“Certainly our programmes have had lots of letters in the past saying, ‘I listened to your programme on Lorraine or GMB, and had it not been for the programme, my husband’s prostate cancer wouldn’t have been diagnosed’, or ‘my bowel cancer wouldn’t have been diagnosed’, or ‘our child with meningitis, the diagnosis wouldn’t have been made – we were insistent, we did what you said, and we followed our instincts and said our child isn’t right, we asked if it could be meningitis, and it turned out to be the case’. So it’s lovely to get those kind of letters basically thanking us for making good use of a broadcast medium which is TV.”
But while there is obviously an advantage in transmitting health advice to a mass audience, is there a danger the message – delivered in a short TV segment – could be misinterpreted and lose something in transmission? How good is the media at handling health issues?
“I think the media probably are too focused around entertainment rather than education and I think it’s gone too far that way. There’s so much more we could do using the powerful medium of TV, and radio, and print media, to raise awareness about health issues. It doesn’t have to be stodgy and didactic. It can be entertaining at the same time. Infotainment, if you like, which is what the soaps do, they incorporate health issues in storylines, and people can identify with those storylines quite well. Whilst it might be overdramatic and it might be a little far-fetched at times, nevertheless, it’s raising awareness and it’s getting people talking. If you start that conversation, then often you get people to the doctor’s surgery and get the help they need.”
But while Jones keeps up with health developments through medical journals, conferences, and by talking to experts in the field, the nature of working in broadcast media requires him to react quickly to changing stories. On GMB, he says he gets help from producers, but if a new health story comes in without warning, it can’t be easy to offer instant advice to anxious viewers.
And the journey from studying arts subjects at high school, to a medical degree, to becoming a TV doctor – via a stop-over in the South Atlantic – is a pretty unusual one. Did Jones ever imagine he would end up where he is?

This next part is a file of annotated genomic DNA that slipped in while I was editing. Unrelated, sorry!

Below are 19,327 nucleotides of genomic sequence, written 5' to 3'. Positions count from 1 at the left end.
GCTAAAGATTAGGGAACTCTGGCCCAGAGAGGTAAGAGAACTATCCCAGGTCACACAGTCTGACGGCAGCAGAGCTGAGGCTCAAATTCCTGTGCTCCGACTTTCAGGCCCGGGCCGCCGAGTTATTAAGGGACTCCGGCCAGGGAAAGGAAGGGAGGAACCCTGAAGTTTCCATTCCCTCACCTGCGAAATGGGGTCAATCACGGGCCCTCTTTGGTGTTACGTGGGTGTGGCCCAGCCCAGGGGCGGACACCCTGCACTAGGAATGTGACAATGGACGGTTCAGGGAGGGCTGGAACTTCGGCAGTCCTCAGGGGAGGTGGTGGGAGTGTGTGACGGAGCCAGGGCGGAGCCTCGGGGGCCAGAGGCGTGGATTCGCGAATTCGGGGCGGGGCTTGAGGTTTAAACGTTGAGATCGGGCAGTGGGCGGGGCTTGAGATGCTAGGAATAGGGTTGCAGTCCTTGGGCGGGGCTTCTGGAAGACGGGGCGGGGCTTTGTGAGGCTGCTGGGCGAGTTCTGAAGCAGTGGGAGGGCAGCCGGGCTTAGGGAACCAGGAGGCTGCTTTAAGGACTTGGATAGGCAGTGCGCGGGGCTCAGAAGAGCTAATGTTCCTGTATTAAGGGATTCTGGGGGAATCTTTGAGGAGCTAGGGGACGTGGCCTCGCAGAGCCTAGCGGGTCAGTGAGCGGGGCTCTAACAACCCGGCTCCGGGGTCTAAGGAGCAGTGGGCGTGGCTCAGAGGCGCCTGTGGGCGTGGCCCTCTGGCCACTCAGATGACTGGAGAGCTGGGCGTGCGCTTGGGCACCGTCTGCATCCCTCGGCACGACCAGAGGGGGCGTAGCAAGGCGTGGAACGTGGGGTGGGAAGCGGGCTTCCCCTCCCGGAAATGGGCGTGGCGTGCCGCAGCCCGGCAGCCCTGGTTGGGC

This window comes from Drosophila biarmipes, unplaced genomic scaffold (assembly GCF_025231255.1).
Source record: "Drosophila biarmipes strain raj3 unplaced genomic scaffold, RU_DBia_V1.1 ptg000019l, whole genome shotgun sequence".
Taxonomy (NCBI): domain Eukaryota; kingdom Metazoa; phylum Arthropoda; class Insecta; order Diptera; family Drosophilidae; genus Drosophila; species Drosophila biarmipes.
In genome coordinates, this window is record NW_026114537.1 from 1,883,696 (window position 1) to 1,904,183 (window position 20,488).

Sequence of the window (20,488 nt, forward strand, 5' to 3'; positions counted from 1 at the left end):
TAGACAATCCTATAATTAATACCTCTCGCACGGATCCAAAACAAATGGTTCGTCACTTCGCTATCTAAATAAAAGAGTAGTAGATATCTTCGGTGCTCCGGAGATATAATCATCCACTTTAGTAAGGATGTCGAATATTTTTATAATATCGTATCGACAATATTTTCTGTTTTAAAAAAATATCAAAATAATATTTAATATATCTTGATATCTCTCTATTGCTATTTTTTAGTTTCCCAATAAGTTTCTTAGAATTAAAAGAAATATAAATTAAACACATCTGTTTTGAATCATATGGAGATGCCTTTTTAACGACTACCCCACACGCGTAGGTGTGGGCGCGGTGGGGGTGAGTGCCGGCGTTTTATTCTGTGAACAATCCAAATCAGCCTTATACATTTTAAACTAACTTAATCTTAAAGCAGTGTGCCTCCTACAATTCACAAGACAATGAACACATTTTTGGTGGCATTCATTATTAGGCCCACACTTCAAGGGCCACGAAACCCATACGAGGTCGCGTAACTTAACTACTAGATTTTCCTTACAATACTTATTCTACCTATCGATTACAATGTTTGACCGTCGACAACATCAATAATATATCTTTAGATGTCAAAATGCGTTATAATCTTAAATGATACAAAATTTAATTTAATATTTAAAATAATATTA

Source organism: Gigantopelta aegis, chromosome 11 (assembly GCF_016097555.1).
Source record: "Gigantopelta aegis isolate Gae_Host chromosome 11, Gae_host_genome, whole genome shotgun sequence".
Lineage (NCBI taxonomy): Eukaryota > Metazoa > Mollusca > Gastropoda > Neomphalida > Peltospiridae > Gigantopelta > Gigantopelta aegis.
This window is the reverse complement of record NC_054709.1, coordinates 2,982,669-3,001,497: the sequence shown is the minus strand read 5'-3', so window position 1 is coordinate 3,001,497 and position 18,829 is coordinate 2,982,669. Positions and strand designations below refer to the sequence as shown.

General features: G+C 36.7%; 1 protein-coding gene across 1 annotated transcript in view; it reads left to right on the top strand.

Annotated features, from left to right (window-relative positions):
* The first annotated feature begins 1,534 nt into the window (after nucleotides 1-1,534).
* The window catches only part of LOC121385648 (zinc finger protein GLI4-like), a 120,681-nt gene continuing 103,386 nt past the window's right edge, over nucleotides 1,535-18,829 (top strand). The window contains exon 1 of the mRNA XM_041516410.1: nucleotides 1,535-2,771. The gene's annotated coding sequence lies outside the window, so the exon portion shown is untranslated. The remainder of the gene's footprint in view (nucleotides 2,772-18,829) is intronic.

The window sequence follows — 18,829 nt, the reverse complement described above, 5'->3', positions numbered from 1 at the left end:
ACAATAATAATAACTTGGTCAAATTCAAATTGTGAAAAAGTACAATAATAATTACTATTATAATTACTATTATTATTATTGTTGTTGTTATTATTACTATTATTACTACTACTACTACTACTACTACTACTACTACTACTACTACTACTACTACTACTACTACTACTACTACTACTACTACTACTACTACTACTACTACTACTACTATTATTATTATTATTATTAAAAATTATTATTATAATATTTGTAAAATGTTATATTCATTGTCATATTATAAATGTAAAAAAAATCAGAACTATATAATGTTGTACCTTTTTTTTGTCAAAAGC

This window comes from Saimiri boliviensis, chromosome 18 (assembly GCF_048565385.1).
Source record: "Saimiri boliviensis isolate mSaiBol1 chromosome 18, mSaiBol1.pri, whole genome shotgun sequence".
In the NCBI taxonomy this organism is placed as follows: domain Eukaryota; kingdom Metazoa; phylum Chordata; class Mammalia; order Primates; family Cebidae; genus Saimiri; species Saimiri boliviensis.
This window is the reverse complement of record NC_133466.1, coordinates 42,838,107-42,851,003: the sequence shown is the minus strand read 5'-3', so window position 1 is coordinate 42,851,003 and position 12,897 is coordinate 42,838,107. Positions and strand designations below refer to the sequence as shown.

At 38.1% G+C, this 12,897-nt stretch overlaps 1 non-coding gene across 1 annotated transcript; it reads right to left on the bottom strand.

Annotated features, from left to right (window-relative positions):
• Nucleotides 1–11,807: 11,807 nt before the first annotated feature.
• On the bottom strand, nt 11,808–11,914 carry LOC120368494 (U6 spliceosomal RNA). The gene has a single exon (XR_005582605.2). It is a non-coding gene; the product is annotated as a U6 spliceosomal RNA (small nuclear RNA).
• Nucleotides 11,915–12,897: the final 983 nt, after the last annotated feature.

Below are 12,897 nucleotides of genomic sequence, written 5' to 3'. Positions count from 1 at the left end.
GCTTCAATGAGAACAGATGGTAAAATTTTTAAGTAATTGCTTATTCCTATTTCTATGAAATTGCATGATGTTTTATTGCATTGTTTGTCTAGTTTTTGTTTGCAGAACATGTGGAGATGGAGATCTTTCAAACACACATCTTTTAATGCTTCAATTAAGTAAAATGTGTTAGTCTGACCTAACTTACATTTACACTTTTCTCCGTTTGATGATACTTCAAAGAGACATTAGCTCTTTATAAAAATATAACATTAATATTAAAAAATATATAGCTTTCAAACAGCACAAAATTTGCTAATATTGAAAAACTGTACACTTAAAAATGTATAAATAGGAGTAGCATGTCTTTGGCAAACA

“I was lucky enough to go to a school with a really good drama department,” he laughs. “So I was at school with Mel Smith, who people will remember as a director and comedian, Hugh Grant went to my school, and so did a number of other quite well-known actors.”
Did that help with TV? “Well, I actually played Prince Hal to Mel Smith’s Falstaff in Henry IV, Part 1, so we got used to performing on the stage, and I do think that helped with communication skills and, kind of being a little bit more comfortable in front of a camera.”
In fact, his broadcasting career only took off properly after Jones wrote to ITV asking for a job.
“I went into general practice after doing those jobs overseas and I realised I was sometimes giving the same advice to individuals countless times in a week,” he explains. “I thought, well, what if we can broadcast these messages to a broader audience? So I wrote to TV AM and said, ‘give us a job’ and the CEO at the time said, ‘that’s a good idea, come up for an interview’, and it went from there. That was 28 years ago. I pitched it myself.”
In 28 years, Jones has clearly seen huge change in both television and in the world of medicine – some positive, and some negative.
“The changes that I’ve seen over the course of my career are both good and bad. In terms of the health service, I think we can still be immensely proud of what it achieves, day in day out – seeing a million-and-a-half patients every day in the NHS, I think it’s underappreciated, and undervalued.
“If people go abroad and experience healthcare abroad, they suddenly realise that we shouldn’t take the NHS for granted. If you go to hospital in Spain, you’re given a bill at the end of your stay and if you’ve had your appendix out and you see the bill for two-and-a-half grand and you think, my goodness, but you think how grateful am I that that’s been paid for by my contributions.
“People know the value, but I think people here probably don’t know the value of the treatment they get, and a lot of people aren’t taking enough responsibility for their own health. We’ve got this epidemic of obesity, we have a lot of lifestyle problems that cause us to develop conditions that we could otherwise avoid. So we need to do more for ourselves, but also, we are understaffed in terms of nurses and doctors. They are the NHS, really, and they are underresourced and we need more staff to look after the overwhelming flow of patients who need help.